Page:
Origin’s ready for take off

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Tomorrow Originair will take to the skies but for owner Robert Inglis the thrill won’t be seeing an Origin plane takeoff – after all it’s hardly his first, maiden flight.

Originair is the latest airline under Robert’s ownership and he says months of hard work and preparation have been the exciting part for him, with this week’s first flight “just another step”.

Despite his long association with aeroplanes, Robert says his first taste of flying wasn’t pleasant. “I was waiting about three days for my first born to turn up at the hospital in Motueka and I was getting a bit anxious. My father-in-law said he was learning to fly and he said ‘come to the aero club and we’ll take you for a flight to take your mind of it’. I didn’t like it much but a month or two later I went back and did some more flying. I got a private licence, then a commercial licence.”

From there, Robert operated a fleet of planes in conjunction with the Nelson Aviation College and then started flying from Motueka to Wellington before deregulation opened up competition to Air New Zealand for domestic air travel. He then started Air Nelson before selling it to Air New Zealand and later founded Origin Pacific.

Robert says he has nothing to hide with that airline’s collapse, one reason why he chose to call his new airline Originair. “If we called it anything else it could be seen that we were trying to hide and we don’t think we’ve got anything to hide about,” he says. “We just got caught in some aero-politics that became the perfect storm and out of our control.”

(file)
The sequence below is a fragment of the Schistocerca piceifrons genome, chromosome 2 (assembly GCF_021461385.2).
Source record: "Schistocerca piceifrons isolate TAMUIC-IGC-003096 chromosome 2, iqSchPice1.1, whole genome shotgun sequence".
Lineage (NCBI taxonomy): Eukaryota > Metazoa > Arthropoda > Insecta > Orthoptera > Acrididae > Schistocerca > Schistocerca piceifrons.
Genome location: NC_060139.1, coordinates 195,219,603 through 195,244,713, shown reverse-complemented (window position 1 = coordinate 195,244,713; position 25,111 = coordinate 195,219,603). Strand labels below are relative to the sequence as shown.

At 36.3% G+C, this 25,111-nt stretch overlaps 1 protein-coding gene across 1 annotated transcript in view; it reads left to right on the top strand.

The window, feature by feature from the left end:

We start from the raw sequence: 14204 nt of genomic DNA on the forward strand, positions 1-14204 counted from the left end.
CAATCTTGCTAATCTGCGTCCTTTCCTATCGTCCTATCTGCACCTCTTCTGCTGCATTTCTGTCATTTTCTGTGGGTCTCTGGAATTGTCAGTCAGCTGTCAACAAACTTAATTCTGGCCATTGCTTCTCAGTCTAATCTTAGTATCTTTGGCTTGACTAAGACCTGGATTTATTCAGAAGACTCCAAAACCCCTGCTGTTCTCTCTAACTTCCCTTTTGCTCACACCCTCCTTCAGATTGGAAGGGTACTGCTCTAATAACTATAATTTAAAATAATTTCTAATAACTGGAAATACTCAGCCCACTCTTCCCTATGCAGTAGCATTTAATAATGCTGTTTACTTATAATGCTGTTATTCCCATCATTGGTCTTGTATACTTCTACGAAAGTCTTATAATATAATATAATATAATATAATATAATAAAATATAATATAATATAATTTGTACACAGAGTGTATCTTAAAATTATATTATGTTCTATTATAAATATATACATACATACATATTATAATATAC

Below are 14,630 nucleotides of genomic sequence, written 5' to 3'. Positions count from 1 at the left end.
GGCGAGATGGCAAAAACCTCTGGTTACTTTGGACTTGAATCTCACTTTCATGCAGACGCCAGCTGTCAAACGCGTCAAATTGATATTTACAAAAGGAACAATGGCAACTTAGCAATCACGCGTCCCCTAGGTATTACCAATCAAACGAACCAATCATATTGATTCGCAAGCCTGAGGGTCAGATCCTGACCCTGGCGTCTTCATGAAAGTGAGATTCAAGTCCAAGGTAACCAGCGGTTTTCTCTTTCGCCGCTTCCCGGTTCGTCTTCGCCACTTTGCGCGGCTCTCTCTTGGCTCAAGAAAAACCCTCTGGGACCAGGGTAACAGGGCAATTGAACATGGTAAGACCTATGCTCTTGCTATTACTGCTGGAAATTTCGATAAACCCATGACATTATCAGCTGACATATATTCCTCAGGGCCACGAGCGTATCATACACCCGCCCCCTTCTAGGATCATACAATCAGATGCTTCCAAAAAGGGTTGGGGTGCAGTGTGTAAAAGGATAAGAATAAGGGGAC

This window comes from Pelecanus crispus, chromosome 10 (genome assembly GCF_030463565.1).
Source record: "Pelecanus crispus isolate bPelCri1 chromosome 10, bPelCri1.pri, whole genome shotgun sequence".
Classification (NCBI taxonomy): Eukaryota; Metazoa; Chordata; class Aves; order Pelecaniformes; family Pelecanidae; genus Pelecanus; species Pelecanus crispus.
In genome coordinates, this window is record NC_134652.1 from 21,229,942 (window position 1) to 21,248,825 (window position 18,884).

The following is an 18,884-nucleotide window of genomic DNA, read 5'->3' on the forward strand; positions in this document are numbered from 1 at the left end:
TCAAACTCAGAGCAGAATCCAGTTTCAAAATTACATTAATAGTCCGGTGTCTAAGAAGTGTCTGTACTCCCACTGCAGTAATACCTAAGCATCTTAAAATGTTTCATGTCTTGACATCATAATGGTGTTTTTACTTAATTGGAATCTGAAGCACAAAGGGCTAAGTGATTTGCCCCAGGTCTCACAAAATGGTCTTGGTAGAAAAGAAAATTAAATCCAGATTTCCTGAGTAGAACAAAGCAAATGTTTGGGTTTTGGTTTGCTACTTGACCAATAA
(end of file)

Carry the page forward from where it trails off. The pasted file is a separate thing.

Origin Pacific hit trouble when Qantas pulled out of a deal to work together in the hope of buying a large share of Air New Zealand. That left Origin with leased planes that it couldn’t fill and contracts that it couldn’t break, meaning it had to fold. The Commerce Commission later ruled that Qantas couldn’t buy a stake in Air NZ.

But with that behind him, Robert has assembled a new team and refurbished planes to fly again.

This week’s first flight will take passengers from Nelson to Palmerston North, a route Robert knows well. “People ask ‘why Palmerston’. Well, the Palmerston North route has the classic key requirements for an airline. There is a water barrier and it is a short sector, no terrain in the way, so it’s usually a nice, smooth flight.”

He says it’s a route that has been successful for him at Air Nelson and Origin Pacific, as has the Nelson to Wellington route that will start next month. “We’re not serious about an attack on Air New Zealand on the Wellington route. It doesn’t cost us anymore for the crew to do four trips or two, so it works in nicely to do that extra service to Wellington.”

Although Originair is nowhere near the size of what Origin Pacific was, Robert says it means they will be stable. “It’s hardly a big deal, it’s a very modest operation and we’re not exposed to the international markets.”

Ticketing information and schedules are at www.originair.nz